An Arizona court has ruled that signature requirements no longer have any meaning in terms of ballot petitions.
The Court of Appeals acknowleged that there is plenty of evidence that rep. Russ Jones (R-Yuma) was not present while people signed his nominating petition but then signed the statement on the back swearing that he was present. Jones was at the time running for the state Senate, a race that he eventually lost to Senator Aguirre.
The court in effect says that it is OK to make a false statement on a nominating petition, despite very clear language on the back stating that by signing the petitioner certfies that (s)he was present.
The legislature should make it very clear that the person who signs the back is in fact the person who was present when the signatures were collected. Otherwise this could open elections up to all kinds of shenanigans. For example, if someone working for a candidate simply went through voter registration rolls and forged the signatures of voters, under what law will that person now be prosecuted? If the completed petitions are then handed to the candidate, who signs them (as apparently happened in this case) then the candidate personally would have no knowlege of which if any signatures were forged.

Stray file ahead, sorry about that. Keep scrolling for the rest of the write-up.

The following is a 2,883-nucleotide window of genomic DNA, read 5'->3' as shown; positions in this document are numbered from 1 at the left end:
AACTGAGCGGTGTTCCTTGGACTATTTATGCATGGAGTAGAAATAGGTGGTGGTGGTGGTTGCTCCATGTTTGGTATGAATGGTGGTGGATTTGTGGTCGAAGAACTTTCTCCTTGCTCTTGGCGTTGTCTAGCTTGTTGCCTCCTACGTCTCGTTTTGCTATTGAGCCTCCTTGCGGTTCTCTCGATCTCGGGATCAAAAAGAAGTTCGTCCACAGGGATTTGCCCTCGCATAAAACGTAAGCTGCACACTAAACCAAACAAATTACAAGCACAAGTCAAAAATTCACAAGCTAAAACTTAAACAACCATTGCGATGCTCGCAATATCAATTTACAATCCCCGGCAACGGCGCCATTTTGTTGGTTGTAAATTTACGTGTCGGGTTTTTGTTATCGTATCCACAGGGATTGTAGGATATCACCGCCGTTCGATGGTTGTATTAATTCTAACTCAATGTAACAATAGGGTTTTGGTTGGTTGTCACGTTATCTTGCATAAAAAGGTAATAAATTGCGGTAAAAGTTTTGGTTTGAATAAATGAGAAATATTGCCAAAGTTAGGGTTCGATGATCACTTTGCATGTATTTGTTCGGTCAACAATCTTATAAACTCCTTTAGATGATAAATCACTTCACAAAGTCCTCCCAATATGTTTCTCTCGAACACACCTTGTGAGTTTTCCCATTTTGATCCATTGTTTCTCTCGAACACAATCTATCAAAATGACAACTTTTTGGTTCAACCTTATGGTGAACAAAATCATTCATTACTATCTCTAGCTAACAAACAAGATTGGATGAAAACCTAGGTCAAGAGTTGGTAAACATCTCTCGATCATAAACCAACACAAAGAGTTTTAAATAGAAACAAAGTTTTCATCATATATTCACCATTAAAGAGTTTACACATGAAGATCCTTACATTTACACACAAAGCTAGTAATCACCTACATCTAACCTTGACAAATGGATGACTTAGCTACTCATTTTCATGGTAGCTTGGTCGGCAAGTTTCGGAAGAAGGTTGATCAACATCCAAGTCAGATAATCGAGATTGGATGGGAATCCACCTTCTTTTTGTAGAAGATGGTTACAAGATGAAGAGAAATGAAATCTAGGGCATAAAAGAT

This case will be appealed to the Arizona Supreme Court and they will hopefully overturn it. If not, then we may as well throw signature requirements out the window.